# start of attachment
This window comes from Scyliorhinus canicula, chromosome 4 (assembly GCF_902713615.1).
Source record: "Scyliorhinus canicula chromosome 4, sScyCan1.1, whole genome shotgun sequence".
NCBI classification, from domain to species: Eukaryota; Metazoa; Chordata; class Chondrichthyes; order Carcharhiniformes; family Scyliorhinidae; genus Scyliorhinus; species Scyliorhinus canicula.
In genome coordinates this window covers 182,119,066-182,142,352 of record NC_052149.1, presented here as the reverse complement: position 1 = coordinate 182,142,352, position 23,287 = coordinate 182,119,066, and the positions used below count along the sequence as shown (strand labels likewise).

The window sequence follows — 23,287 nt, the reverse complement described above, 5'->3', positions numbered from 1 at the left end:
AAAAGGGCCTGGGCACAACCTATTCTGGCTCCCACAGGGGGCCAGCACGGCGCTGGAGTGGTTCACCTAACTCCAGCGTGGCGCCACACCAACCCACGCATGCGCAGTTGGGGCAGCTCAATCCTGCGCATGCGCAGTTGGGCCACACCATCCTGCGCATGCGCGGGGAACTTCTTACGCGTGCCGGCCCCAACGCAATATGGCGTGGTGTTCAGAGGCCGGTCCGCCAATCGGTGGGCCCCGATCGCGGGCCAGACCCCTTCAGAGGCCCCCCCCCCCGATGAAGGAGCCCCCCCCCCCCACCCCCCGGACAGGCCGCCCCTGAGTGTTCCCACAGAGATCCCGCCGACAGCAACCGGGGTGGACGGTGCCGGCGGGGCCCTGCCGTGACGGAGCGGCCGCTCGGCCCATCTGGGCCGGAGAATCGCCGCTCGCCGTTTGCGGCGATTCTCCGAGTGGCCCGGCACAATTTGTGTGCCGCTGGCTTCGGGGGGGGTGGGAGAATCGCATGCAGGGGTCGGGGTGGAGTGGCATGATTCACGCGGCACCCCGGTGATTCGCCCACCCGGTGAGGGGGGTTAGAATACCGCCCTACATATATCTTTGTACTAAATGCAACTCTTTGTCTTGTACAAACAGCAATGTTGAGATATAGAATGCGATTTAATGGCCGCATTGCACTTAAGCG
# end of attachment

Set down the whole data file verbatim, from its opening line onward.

This window comes from Scyliorhinus canicula, chromosome 4 (assembly GCF_902713615.1).
Source record: "Scyliorhinus canicula chromosome 4, sScyCan1.1, whole genome shotgun sequence".
NCBI classification, from domain to species: Eukaryota; Metazoa; Chordata; class Chondrichthyes; order Carcharhiniformes; family Scyliorhinidae; genus Scyliorhinus; species Scyliorhinus canicula.
In genome coordinates this window covers 182,119,066-182,142,352 of record NC_052149.1, presented here as the reverse complement: position 1 = coordinate 182,142,352, position 23,287 = coordinate 182,119,066, and the positions used below count along the sequence as shown (strand labels likewise).

The window sequence follows — 23,287 nt, the reverse complement described above, 5'->3', positions numbered from 1 at the left end:
AAAAGGGCCTGGGCACAACCTATTCTGGCTCCCACAGGGGGCCAGCACGGCGCTGGAGTGGTTCACCTAACTCCAGCGTGGCGCCACACCAACCCACGCATGCGCAGTTGGGGCAGCTCAATCCTGCGCATGCGCAGTTGGGCCACACCATCCTGCGCATGCGCGGGGAACTTCTTACGCGTGCCGGCCCCAACGCAATATGGCGTGGTGTTCAGAGGCCGGTCCGCCAATCGGTGGGCCCCGATCGCGGGCCAGACCCCTTCAGAGGCCCCCCCCCCCGATGAAGGAGCCCCCCCCCCCCACCCCCCGGACAGGCCGCCCCTGAGTGTTCCCACAGAGATCCCGCCGACAGCAACCGGGGTGGACGGTGCCGGCGGGGCCCTGCCGTGACGGAGCGGCCGCTCGGCCCATCTGGGCCGGAGAATCGCCGCTCGCCGTTTGCGGCGATTCTCCGAGTGGCCCGGCACAATTTGTGTGCCGCTGGCTTCGGGGGGGGTGGGAGAATCGCATGCAGGGGTCGGGGTGGAGTGGCATGATTCACGCGGCACCCCGGTGATTCGCCCACCCGGTGAGGGGGGTTAGAATACCGCCCTACATATATCTTTGTACTAAATGCAACTCTTTGTCTTGTACAAACAGCAATGTTGAGATATAGAATGCGATTTAATGGCCGCATTGCACTTAAGCG